Published: 2017-01-17

Prescription audit of patients attendees in public health facilities in Maharashtra, India with special reference to rational use of antibiotics

Uddhao Gawande, Sona Deshmukh, Suhas Kadam, Gurudatt Potdar, Hrushikesh Salvitthal


Background: As soon as a doctor examines the patient, he/she writes the treatment for the illness on a piece of paper and that is called as “Prescription”. Prescription is a document through which doctor, patient and pharmacist are communicated to each other but many a times if these documents are not properly written or misinterpreted it can affect management of patients. World Health Organization (WHO) has established prescribing indicators to analyze the prescription and promoted rational use of drugs and better management of patients. Prescription audit captures the current practices and identifies opportunities for improvement in patient care and along with the mechanisms for realizing them. The main objective is to analyze the prescription of drugs given to the patients in OPD and IPD of the primary and secondary level public health facilities in Maharashtra.

Methods: The study was a cross-sectional and observational based on both qualitative and quantitative data. It comprises of secondary data obtained from copies of prescription collected from selected Rural Hospitals (RHs)/Sub-district Hospitals (SDHs) and District Hospitals (DHs)/ Women Hospitals (WHs) of Maharashtra comprising on prescribing practice, rational use of drugs and antibiotics, patient care and facility specific indicators. The Prescribing patterns were analyzed using WHO guidelines with regard to prescribing, patient care and health facility indicators. Qualitative) data collected on perceptions of the patients attending OPD as regard of doctor's consultation and dispensing of medicine; as well as perceptions of pharmacists regarding working environment that measures the ability to prescribe drugs rationally. The copies of the prescriptions from the patients attending OPD / IPD at the above mentioned public health institutions (PHCs, RHs, SDHs and DHs/ DWHs) were obtained. Statistical analysis of study was analyzed using the frequencies and cross tabs by using MS-Office Excel and SPSS Version 20.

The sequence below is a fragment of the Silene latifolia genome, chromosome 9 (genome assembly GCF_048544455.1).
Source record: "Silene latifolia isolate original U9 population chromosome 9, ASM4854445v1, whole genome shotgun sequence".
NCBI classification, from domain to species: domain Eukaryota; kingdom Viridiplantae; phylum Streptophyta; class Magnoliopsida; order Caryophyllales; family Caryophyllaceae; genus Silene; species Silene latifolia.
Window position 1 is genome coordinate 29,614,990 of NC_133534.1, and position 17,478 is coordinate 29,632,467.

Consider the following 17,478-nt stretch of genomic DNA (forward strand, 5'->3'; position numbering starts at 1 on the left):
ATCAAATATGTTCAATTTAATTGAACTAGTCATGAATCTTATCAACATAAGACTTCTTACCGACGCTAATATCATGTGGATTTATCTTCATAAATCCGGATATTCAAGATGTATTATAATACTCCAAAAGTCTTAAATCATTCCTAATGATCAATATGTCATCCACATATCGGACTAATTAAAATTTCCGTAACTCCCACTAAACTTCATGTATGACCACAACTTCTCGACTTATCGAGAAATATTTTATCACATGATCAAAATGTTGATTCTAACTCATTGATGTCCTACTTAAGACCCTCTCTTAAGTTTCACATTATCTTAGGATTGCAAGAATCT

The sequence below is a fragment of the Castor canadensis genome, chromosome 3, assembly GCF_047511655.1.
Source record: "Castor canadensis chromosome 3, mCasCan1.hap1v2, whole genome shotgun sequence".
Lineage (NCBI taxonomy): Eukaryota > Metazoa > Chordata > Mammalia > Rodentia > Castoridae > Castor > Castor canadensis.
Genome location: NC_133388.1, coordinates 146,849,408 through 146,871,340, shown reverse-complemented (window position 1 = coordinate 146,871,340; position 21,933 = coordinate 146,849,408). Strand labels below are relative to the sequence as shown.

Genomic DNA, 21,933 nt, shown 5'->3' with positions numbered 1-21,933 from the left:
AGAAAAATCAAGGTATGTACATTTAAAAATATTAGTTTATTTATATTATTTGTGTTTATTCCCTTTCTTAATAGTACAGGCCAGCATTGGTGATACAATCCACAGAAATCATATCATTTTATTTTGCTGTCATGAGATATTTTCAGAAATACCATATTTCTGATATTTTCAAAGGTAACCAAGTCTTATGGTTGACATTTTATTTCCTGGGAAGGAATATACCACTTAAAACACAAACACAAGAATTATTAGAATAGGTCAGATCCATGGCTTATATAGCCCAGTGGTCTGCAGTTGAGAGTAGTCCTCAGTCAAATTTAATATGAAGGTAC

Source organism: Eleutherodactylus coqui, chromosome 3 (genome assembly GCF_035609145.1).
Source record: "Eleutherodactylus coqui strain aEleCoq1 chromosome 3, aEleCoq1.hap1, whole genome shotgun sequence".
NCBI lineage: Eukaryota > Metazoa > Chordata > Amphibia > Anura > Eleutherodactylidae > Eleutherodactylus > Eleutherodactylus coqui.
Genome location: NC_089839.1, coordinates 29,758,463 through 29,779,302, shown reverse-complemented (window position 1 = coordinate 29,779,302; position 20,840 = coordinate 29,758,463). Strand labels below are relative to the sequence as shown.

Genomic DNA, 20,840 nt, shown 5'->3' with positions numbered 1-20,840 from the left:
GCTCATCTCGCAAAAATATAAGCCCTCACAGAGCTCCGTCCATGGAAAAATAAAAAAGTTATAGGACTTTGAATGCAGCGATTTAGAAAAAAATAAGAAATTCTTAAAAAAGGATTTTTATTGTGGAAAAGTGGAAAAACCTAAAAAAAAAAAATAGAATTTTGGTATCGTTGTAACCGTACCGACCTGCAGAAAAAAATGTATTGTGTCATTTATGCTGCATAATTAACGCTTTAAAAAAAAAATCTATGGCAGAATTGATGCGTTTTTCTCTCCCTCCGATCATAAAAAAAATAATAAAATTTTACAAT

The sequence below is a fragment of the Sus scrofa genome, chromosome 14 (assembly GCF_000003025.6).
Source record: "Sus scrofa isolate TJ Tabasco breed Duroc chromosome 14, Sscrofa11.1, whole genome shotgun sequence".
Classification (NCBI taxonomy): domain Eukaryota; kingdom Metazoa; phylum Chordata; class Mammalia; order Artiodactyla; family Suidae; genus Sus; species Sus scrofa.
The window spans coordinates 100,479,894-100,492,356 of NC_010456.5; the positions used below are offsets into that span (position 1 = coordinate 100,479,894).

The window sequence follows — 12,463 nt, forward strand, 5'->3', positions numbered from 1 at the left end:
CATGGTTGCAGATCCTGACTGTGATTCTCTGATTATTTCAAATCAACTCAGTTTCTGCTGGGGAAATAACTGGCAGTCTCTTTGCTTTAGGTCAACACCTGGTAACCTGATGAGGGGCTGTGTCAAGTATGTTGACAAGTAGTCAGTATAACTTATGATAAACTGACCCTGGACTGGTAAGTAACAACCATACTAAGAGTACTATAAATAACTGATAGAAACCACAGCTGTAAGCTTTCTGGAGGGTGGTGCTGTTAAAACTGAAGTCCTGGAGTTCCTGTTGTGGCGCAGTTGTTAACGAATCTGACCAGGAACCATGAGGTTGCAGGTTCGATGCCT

Results: This exercise showed that there is a scope for improvement in prescribing patterns in areas of writing generic names of drugs, essential drugs, writing legible and complete prescriptions.

Conclusions: The present study clearly indicates that there is a great need of interventions like distribution of antibiotic guidelines and running workshops and seminars on rational drug use to prescribers to improve the prescribing behaviour in the state of Maharashtra. This can be enforced through introducing such concepts and those of rational prescribing in curriculum of medical schools. E-prescriptions can be started in E-Aushadhi software with periodic clinical meetings to learn from the evidence.



Prescription Audit, Public Health Facilities, Maharashtra, Rational Use, Antibiotics, Painkillers, Vitamins

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